This little study is right from the cycle helmeters themselves. Look at that–biking is right there next to golf in risk–oh my!

      When considering whether or not to wear helmets, it is important to decide if we believe that wearing helmets really does in fact discourage cycling, and what is important to us as individuals. A few examples related to some that I mentioned in my article, read this from the bicycle helmets wikipedia page:

      “Although the link is not causal, it is observed that the countries with the best cycle safety records (Denmark and the Netherlands) have among the lowest levels of helmet use.[135] Their bicycle safety record is generally attributed to public awareness and understanding of cyclists, safety in numbers, education, and cycling infrastructure. A study of cycling in major streets of Boston, Paris and Amsterdam illustrates the variation in cycling culture: Boston had far higher rates of helmet-wearing (32% of cyclists, versus 2.4% in Paris and 0.1% in Amsterdam), Amsterdam had far more cyclists (242 passing bicycles per hour, versus 74 in Paris and 55 in Boston)”

      And as we know, Amsterdam and Copenhagen are some of the safest places to ride a bike. This is from a Daily Mail Article:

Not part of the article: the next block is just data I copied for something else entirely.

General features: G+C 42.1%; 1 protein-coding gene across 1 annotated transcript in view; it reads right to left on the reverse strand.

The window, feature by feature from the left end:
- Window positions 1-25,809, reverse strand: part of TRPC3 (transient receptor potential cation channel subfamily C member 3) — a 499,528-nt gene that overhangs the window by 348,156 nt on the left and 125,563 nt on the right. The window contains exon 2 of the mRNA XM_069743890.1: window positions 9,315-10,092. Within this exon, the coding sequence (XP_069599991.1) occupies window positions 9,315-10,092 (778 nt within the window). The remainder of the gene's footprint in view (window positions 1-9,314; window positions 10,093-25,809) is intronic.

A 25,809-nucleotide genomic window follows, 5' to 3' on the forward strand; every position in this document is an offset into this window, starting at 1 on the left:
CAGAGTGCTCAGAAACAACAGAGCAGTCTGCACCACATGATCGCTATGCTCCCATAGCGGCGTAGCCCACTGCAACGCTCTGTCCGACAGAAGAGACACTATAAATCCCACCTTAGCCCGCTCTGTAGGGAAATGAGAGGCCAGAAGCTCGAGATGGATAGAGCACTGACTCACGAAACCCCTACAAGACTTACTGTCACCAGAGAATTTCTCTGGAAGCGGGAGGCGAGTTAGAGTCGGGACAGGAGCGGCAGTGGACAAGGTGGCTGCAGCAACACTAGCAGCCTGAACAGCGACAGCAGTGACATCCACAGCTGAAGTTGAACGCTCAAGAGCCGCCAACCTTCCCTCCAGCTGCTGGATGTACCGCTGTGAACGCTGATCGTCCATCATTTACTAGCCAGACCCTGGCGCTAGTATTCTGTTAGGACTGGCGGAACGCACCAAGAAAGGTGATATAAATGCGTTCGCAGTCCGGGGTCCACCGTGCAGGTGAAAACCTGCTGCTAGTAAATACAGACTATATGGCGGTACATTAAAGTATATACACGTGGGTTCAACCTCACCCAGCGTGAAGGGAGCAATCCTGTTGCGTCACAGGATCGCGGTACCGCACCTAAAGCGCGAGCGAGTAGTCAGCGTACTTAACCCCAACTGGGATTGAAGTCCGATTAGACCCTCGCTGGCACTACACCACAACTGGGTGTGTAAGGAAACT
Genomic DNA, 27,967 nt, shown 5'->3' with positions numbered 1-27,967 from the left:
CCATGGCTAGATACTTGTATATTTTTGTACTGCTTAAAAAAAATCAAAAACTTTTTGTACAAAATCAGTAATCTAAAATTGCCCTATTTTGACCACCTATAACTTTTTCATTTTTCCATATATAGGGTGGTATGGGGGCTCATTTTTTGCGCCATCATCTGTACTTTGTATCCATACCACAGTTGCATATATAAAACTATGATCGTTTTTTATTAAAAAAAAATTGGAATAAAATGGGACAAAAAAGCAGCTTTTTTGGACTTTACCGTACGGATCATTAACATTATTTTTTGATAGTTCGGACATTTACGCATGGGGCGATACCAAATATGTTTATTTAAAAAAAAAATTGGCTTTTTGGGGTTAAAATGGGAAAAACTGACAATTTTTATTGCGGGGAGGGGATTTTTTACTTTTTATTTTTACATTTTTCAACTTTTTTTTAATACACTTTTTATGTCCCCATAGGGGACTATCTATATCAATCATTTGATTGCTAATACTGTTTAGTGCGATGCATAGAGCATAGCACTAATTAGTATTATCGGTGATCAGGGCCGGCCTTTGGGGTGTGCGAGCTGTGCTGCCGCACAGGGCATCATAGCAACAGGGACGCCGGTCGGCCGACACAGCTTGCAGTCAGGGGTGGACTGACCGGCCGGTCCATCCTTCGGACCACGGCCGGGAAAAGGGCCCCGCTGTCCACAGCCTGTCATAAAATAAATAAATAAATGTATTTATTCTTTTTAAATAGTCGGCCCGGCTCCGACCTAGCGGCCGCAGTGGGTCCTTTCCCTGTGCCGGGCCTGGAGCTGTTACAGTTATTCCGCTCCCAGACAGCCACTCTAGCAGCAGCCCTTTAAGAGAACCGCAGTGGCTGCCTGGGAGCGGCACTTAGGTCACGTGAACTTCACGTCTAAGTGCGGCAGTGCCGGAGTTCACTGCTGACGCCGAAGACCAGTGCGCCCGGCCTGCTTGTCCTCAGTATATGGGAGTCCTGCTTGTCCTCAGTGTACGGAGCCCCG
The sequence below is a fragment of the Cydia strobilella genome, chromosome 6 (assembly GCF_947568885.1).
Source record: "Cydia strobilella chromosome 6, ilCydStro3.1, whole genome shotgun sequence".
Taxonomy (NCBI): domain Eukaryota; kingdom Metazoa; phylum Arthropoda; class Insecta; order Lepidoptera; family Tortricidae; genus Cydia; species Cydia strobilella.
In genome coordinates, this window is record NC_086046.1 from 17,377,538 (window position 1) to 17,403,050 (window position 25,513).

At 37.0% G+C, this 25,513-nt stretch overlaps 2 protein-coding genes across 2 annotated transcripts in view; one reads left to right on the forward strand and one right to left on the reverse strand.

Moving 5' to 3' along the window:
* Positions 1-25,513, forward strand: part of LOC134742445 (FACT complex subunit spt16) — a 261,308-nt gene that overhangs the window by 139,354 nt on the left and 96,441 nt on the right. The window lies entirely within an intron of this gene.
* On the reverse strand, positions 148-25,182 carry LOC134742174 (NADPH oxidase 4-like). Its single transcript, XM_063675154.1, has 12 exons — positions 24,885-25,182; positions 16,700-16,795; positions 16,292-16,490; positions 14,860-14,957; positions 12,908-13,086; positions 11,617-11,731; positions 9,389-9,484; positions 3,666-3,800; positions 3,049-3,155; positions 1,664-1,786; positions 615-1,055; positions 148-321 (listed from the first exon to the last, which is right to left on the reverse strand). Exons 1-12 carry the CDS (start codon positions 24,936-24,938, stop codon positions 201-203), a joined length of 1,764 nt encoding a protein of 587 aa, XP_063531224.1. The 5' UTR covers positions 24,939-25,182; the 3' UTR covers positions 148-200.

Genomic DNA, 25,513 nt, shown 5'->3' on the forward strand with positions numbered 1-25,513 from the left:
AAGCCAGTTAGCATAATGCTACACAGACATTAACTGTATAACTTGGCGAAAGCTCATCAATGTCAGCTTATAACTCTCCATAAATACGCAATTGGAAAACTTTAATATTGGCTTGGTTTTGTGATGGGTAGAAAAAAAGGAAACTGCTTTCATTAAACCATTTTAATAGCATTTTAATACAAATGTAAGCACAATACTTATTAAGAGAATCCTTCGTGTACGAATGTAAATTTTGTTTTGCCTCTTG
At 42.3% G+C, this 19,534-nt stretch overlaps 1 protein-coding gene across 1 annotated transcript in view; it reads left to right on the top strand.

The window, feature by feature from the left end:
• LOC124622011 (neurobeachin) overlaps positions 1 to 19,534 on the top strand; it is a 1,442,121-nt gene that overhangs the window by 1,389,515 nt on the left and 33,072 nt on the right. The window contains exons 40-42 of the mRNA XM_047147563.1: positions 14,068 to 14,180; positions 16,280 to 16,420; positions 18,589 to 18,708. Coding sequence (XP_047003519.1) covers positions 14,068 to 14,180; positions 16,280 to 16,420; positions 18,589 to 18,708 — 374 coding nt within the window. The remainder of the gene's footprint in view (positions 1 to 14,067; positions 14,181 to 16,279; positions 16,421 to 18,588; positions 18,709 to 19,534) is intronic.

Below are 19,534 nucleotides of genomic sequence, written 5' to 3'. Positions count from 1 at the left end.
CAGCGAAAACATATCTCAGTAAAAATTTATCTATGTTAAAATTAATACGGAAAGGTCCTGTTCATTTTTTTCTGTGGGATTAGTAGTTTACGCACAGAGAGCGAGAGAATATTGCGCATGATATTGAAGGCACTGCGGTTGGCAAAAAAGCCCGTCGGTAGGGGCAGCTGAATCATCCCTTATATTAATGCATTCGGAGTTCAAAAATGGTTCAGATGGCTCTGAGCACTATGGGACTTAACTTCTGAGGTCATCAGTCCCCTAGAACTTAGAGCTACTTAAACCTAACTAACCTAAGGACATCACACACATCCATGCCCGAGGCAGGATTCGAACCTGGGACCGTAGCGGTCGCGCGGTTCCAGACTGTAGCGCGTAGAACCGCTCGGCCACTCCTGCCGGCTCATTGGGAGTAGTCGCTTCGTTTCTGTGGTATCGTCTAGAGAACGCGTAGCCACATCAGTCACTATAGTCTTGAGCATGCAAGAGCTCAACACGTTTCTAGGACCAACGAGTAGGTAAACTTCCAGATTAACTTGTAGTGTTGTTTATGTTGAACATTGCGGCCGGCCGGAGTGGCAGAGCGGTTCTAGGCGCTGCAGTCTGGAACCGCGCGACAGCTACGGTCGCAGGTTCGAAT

“You are far, far less likely to be killed on a bicycle on the streets of Amsterdam or Copenhagen than you are in New York or Los Angeles. The safest places to ride a bike are also places where almost no one wears a helmet at all.”

      Now, what can we make of this all? I think that drawing a direct correlation between helmet wear and bike ridership and safety in and of itself is a slight stretch. There are may other factors to take in to consideration. For example, what is bike infrastructure like, what is the cities history with bicycles?

      Top notch cycling infrastructure means safer riding and a long history with bicycling could mean that cars are much more aware of bikes and ready and willing to safely share the road space. These and other factors are important to put into the conversation.

      But! I really don’t think we can ignore the truth. Creating an environment where biking is more of a regular thing to do, making it not require safety equipment, stressing its benefits and not its negatives can all help to increase cycling, but ALSO increase safety as a view of the population as a whole. The more bikes the more safety(coupled with education).